When the Monascus pigments are dispersed or dissolved in a solid medium in a heated fluid bed, dispersants and binders may also be used. The phase change temperature of the solid medium is preferably 60° C. to 200° C., more preferably 80° C. to 150° C.
 (2) Dispersant
 Surfactants are preferably used as dispersants. The surfactants may be cationic, anionic, ampholytic, or nonionic. Examples of the cationic surfactants include aliphatic amine salts, aliphatic quaternary ammonium salts, benzalkonium salts, benzethonium chloride, pyridinium salts, imidazolium salts, etc.
 Examples of the anionic surfactants include fatty-acid soaps, N-acyl-N-methylglycinate, N-acyl-N-methyl-β-alaninate, N-glutamate, acylated peptide, alkyl sulfonate, alkylbenzene sulfonate, alkyl naphthalene sulfonate, dialkyl sulfocuccinate, alkylsulfoacetate, α-olefin sulfonate, N-acylmethyltaurine, sulfonated oil, higher alcohol sulfate, higher secondary alcohol sulfate, alkylether sulfate, higher secondary alcohol ethoxy sulfate, polyoxyethylene alkyl phenyl ether sulfate, monoglysulfate, fatty acid alkylolamide sulfate, alkylether phosphate, alkylphosphate, etc.
 Examples of the ampholytic surfactants include carboxybetaine, sulfobetaine, aminocarboxylate, imidazoliumbetaine, etc.
 Examples of the nonionic surfactants include polyoxyethylene secondary alcohol ether, polyoxyethylene alkyl phenyl ether, polyoxyethylene sterol ether, polyoxyethylene lanolin derivatives, polyoxyethylene polyoxypropylene alkylether, polyoxyethylene glycerin fatty acid ester, polyoxyethylene castor oil, hardened castor oil, polyoxyethylene sorbitol fatty acid ester, polyethylene glycol fatty acid ester, fatty acid monoglyceride, polyglycerin fatty acid ester, sorbitan fatty acid ester, propylene glycol fatty acid ester, sucrose fatty acid ester, fatty acid alkanolamine, polyoxyethylene fatty acid amides, polyoxyethylene alkylamine, alkylamine oxide, acetylenic glycol, acetylenic alcohol, etc.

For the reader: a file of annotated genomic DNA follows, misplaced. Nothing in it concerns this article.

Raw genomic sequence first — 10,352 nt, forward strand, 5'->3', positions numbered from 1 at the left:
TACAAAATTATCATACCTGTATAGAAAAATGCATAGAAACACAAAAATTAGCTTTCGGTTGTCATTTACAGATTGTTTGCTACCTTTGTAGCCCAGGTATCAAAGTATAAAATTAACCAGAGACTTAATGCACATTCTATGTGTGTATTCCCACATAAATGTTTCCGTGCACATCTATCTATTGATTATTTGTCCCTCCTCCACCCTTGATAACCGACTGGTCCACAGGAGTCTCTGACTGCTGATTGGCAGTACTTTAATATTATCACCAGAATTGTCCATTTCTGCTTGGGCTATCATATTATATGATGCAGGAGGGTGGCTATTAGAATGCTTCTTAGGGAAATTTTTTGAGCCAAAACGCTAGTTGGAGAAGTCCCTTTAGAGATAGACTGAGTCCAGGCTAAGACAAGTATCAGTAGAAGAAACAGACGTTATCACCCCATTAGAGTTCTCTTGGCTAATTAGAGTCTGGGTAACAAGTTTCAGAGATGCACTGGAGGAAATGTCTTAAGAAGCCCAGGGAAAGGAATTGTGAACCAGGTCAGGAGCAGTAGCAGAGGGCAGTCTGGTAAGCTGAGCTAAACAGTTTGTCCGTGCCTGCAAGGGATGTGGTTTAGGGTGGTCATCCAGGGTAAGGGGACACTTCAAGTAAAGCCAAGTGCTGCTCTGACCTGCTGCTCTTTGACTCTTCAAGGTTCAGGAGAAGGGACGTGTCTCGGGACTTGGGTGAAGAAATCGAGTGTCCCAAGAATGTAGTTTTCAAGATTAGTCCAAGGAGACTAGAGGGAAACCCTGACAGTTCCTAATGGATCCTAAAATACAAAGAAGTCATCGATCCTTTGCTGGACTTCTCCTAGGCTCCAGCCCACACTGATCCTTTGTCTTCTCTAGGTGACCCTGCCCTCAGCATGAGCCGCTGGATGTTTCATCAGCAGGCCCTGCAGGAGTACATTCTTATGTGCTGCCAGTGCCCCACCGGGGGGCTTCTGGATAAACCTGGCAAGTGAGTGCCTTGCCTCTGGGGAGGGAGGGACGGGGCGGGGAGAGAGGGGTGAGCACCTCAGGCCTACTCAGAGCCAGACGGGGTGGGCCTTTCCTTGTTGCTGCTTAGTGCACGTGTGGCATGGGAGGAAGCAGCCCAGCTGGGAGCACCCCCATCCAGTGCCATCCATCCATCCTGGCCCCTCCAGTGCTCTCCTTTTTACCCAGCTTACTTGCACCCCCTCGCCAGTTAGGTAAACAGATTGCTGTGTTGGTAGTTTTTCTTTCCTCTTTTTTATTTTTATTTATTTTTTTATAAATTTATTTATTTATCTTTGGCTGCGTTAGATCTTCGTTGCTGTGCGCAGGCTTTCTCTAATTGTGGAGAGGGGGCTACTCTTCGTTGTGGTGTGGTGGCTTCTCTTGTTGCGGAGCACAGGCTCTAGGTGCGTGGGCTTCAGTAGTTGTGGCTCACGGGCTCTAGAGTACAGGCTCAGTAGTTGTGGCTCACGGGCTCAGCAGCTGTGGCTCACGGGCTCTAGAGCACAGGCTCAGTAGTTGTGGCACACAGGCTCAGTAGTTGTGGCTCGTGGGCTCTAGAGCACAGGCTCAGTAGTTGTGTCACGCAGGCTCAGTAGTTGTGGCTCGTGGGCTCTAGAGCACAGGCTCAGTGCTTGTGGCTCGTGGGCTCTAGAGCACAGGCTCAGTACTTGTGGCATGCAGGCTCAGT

(3) Binder
 Examples of binders include water-soluble polymers such as starch, gelatine, casein, gum arabic, sodium alginate, carbomethylcellulose, polyvinyl alcohol, polyvinylpyrrolidone, polyacrylic soda, polyacrylamide, etc.; synthetic resin latexes such as synthetic rubber latex, etc.; organic solvent-soluble resins such as polyvinyl butyral, polyvinyl chloride, polyvinyl acetate, polyacrylonitrile, polymethylmethacrylate, polyvinyl formal, melamine resin, polyamide resin, phenol resin, polyurethane resin, alkyd resin, etc.
 (4) Other Additives
 Other various additives may be added to the inkjet printing ink of the present invention, if necessary. Examples of the additives include the pH regulators, viscosity regulators, penetrants, surface tension regulators, antioxidants, antiseptics, fungicides, etc. To extend time required for decoloration, light resistance-improving compounds such as histidine-containing peptides described in JP 2000-119549 A may be added.
 (5) Formulation
 The content of the Monascus pigments is preferably 0.01 to 90% by weight, more preferably 0.5 to 15% by weight, based on the entire weight of the ink composition. This formulation provides inkjet printing with good properties. The content of the above solvent is preferably 1 to 90% by weight based on the entire weight of the ink composition.
 (6) Irradiation Conditions and Time Required for Decoloration
 The inkjet printing ink of the present invention is discolored and finally loses its color (decolored) by the irradiation of visible and/or ultraviolet light. Thus, prints produced by the ink of the present invention gradually disappear and finally become invisible by the irradiation of visible and/or ultraviolet light. The kinds of visible light and ultraviolet light may be either sunbeam or artificial beam (fluorescent lamps, etc.). Though the intensity of visible light and ultraviolet light largely affects decoloration, and the time required for decoloration also depends on such conditions as the concentration and composition of the Monascus pigment, the pH of the ink composition, the materials and pH of papers to be printed, etc. The ink is generally decolored with sunbeam (approximately 1,000,000 lux) in 0.5 to 6 hours. Under the conditions of usual indoor environment with fluorescent lamps (500 to 1000 lux), the decoloration time can be adjusted in a range of 0.5 to 100 hours by selecting the above-described conditions in the ink composition. To cause the decoloration in an extremely short period of time, an irradiation apparatus may be used.
 The inkjet printing ink of the present invention, particularly the monascorubrin-containing ink, generally needs a short period of time for decoloration under alkaline conditions (pH: 8 to 12). The lower the pH, the longer time required for decoloration. The pH of the ink is preferably adjusted in a range of 1 to 12, if necessary. The pH can be adjusted by adding an organic or inorganic acid or base. Typical inorganic acids include hydrochloric acid, phosphoric acid, sulfuric acid, etc. Examples of the organic acids include methanesulfonic acid, acetic acid, lactic acid, etc. Examples of the inorganic bases include hydroxides, carbonates, etc. of alkali metals. Examples of the organic bases include ammonia, triethanolamine, tetramethylethylenediamine, etc.
 (7) Hue